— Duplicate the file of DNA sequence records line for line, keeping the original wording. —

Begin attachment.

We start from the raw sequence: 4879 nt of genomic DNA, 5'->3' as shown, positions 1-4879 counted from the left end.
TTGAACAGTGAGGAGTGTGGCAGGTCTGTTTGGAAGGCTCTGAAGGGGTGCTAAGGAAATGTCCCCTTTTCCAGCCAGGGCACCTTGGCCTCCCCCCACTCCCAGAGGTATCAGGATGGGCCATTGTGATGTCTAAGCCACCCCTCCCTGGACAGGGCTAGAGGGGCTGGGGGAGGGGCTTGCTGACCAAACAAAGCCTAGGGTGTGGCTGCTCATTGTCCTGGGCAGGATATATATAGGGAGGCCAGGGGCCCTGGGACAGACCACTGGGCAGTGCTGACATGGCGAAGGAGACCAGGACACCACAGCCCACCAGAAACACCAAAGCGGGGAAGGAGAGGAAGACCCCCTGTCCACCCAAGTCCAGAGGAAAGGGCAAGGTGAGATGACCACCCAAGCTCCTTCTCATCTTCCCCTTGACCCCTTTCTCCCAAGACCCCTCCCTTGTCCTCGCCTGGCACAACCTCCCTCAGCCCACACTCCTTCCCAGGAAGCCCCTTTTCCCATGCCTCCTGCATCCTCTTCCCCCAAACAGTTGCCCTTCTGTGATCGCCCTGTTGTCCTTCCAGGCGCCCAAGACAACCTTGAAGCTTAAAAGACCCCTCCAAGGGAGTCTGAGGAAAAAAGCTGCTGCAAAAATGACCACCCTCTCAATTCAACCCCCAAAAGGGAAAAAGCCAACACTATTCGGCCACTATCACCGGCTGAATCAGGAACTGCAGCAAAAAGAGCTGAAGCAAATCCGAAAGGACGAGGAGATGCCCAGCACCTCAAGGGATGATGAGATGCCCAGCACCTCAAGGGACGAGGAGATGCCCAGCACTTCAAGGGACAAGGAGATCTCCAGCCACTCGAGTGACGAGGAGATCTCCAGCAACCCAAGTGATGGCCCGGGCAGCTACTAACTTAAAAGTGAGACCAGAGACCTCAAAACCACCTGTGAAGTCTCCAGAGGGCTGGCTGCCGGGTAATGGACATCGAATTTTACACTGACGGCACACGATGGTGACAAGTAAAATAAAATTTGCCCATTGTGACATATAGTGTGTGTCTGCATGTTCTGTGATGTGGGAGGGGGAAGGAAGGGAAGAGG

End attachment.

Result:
We start from the raw sequence: 4879 nt of genomic DNA, 5'->3' as shown, positions 1-4879 counted from the left end.
TTGAACAGTGAGGAGTGTGGCAGGTCTGTTTGGAAGGCTCTGAAGGGGTGCTAAGGAAATGTCCCCTTTTCCAGCCAGGGCACCTTGGCCTCCCCCCACTCCCAGAGGTATCAGGATGGGCCATTGTGATGTCTAAGCCACCCCTCCCTGGACAGGGCTAGAGGGGCTGGGGGAGGGGCTTGCTGACCAAACAAAGCCTAGGGTGTGGCTGCTCATTGTCCTGGGCAGGATATATATAGGGAGGCCAGGGGCCCTGGGACAGACCACTGGGCAGTGCTGACATGGCGAAGGAGACCAGGACACCACAGCCCACCAGAAACACCAAAGCGGGGAAGGAGAGGAAGACCCCCTGTCCACCCAAGTCCAGAGGAAAGGGCAAGGTGAGATGACCACCCAAGCTCCTTCTCATCTTCCCCTTGACCCCTTTCTCCCAAGACCCCTCCCTTGTCCTCGCCTGGCACAACCTCCCTCAGCCCACACTCCTTCCCAGGAAGCCCCTTTTCCCATGCCTCCTGCATCCTCTTCCCCCAAACAGTTGCCCTTCTGTGATCGCCCTGTTGTCCTTCCAGGCGCCCAAGACAACCTTGAAGCTTAAAAGACCCCTCCAAGGGAGTCTGAGGAAAAAAGCTGCTGCAAAAATGACCACCCTCTCAATTCAACCCCCAAAAGGGAAAAAGCCAACACTATTCGGCCACTATCACCGGCTGAATCAGGAACTGCAGCAAAAAGAGCTGAAGCAAATCCGAAAGGACGAGGAGATGCCCAGCACCTCAAGGGATGATGAGATGCCCAGCACCTCAAGGGACGAGGAGATGCCCAGCACTTCAAGGGACAAGGAGATCTCCAGCCACTCGAGTGACGAGGAGATCTCCAGCAACCCAAGTGATGGCCCGGGCAGCTACTAACTTAAAAGTGAGACCAGAGACCTCAAAACCACCTGTGAAGTCTCCAGAGGGCTGGCTGCCGGGTAATGGACATCGAATTTTACACTGACGGCACACGATGGTGACAAGTAAAATAAAATTTGCCCATTGTGACATATAGTGTGTGTCTGCATGTTCTGTGATGTGGGAGGGGGAAGGAAGGGAAGAGG